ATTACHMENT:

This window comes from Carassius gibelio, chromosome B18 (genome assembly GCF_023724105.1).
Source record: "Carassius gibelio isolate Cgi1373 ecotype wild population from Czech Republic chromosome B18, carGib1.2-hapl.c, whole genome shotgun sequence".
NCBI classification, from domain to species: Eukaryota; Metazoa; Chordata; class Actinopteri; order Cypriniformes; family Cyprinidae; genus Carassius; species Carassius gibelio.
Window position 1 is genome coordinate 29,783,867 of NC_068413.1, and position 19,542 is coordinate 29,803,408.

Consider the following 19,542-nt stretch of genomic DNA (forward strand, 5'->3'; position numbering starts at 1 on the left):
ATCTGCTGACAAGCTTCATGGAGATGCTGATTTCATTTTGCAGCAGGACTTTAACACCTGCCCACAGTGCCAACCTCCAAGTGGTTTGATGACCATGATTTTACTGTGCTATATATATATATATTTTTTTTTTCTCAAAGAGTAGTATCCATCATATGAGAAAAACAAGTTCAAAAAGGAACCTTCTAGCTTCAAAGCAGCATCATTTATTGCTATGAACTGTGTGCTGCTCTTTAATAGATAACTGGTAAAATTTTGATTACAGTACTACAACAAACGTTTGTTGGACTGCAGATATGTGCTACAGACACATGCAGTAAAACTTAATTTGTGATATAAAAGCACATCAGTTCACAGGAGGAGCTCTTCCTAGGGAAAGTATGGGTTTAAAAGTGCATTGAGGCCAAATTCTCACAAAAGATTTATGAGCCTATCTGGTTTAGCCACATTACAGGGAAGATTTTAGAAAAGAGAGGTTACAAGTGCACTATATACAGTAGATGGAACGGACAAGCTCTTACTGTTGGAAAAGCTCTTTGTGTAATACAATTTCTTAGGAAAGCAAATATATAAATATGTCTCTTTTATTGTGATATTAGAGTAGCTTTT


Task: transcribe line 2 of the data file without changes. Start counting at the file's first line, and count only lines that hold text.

Source record: "Carassius gibelio isolate Cgi1373 ecotype wild population from Czech Republic chromosome B18, carGib1.2-hapl.c, whole genome shotgun sequence".